Ann Inc., after weathering a rough 2013 better than most retailers, is ready to roll with Lou & Grey, the third and newest brand in its portfolio.
Four freestanding Lou & Grey stores will open in the fall, Lou & Grey shops-in-shop will be installed in Loft locations and a microsite will go live in two to three weeks.
“We’re looking at Lou & Grey as lifewear — a fusion of active and streetwear,” Kay Krill, president and chief executive officer of the $2.5 billion Ann Inc., told WWD. “It’s all casual, easy, effortless, comfortable style.”
Between disclosing the plans for Lou & Grey and reporting a fourth-quarter net profit gain, investors pushed up shares of Ann 7.6 percent, or $2.65, to close at $37.52 in New York Stock Exchange trading on Friday. The 52-week high of $39.13 was reached on Jan. 6.
Ann Inc.’s fourth-quarter net income reached $4.7 million, or 10 cents, a diluted share, compared with net income of $2.4 million, or 5 cents a diluted share, in the year-ago quarter. Total comparable sales increased 2.9 percent.
For the year, net income was virtually flat, totaling $102.4 million, or $2.19 a diluted share, compared with $102.6 million, or $2.10 a diluted share, the year before. Total comparable sales for the year increased 2.3 percent. The company ended the year with a strong balance sheet, with no debt and more than $200 million in cash, providing enhanced borrowing power and stock-buyback ability.
Officials acknowledged the impact of the weather during the fourth quarter, though Ann Inc. is less dependent on holiday business than other retailers because the merchandise tends toward self-purchasing, rather than gifts, and Ann Inc. does not sell kids or men’s wear.
“The fourth quarter is not a make-or-break for us,” Krill said in a conference call. “It’s typically less than 10 percent of our net income. Easter is by far our most significant selling period of the year. Top-line sales, comp sales, gross margin rate all showed improvement.”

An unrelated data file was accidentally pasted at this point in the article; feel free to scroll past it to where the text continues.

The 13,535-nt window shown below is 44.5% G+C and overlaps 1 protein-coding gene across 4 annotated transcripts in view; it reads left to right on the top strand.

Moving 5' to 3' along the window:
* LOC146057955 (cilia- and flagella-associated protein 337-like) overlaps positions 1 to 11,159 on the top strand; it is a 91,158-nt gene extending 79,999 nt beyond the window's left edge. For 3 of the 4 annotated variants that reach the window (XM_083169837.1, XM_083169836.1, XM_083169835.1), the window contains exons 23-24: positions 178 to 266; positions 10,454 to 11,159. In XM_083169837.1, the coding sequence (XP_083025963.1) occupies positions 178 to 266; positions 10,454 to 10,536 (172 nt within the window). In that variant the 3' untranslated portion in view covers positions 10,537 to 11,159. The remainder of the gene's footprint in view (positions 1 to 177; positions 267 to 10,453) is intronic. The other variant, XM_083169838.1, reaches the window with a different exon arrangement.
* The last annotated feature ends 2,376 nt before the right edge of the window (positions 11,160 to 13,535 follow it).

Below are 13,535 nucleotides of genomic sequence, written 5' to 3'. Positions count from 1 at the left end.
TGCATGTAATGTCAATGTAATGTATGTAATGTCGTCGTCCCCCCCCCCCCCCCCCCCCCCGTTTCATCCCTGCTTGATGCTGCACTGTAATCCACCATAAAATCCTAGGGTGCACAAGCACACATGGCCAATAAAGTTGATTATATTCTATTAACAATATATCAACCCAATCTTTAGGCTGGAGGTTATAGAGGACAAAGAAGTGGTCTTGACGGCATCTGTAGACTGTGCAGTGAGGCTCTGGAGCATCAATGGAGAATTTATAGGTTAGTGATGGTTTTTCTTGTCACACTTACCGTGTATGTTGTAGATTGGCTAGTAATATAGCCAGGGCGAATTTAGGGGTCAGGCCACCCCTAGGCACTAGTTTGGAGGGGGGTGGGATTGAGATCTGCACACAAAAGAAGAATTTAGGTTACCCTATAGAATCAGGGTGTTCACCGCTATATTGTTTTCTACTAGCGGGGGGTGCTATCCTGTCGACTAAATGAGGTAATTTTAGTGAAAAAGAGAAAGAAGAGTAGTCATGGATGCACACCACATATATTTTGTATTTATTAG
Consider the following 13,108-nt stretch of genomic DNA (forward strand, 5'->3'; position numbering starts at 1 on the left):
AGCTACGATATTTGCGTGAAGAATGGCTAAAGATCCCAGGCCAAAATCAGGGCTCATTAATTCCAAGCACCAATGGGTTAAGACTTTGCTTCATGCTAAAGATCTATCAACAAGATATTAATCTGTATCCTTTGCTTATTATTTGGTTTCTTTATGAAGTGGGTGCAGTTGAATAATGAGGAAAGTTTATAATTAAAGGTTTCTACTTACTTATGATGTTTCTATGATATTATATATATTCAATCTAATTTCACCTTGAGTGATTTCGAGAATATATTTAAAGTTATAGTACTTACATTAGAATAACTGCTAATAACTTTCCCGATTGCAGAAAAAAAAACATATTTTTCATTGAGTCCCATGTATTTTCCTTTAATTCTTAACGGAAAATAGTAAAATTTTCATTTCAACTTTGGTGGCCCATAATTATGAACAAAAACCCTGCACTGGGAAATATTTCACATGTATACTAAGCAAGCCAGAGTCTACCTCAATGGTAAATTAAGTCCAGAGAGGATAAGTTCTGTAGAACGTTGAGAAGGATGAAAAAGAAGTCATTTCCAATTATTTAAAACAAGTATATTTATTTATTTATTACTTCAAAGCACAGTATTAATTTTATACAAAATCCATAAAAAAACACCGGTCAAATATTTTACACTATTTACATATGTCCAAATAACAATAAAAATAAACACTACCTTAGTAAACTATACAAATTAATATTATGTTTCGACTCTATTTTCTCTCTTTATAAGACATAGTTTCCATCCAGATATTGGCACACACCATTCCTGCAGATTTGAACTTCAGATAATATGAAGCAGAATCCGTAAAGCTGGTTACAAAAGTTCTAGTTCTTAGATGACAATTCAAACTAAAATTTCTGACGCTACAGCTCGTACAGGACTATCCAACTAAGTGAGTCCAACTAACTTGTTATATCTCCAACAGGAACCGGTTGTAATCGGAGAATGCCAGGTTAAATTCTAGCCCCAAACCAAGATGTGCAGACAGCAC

Krill added that “2013 overall was another strong year for Ann Inc.,” and the fourth consecutive year of positive comps for Loft and Ann Taylor. Outlets continued to suffer from weak traffic in centers, though the company continues to invest in outlets, particularly Loft outlets, because they see healthy gross margin rates and have low overhead.
Regarding business currently, Krill said the first quarter is off to a “choppy” start and that the company is approaching the first quarter with caution, with the unseasonable weather, promotional environment and tepid mall traffic. “We do expect to deliver another record year of performance despite this,” Krill said on the call. Later during an interview, she cited some strong spring trends, among them skirts in all silhouettes — short, long, fluted and pencil style — as well as woven shirts; ankle-length skinny denim; statement necklaces and bracelets; neutrals, navy, blush and ivory tones. In April, a capsule collection of black special event dresses designed with Kate Hudson will launch.
The ceo described Lou & Grey as an evolution of the Loft Lounge label, which was launched in 2009. In December, Loft Lounge was recast as Lou & Grey and in January the new label was introduced on the Loft selling floors and on loft.com with an elevated assortment extending beyond loungewear.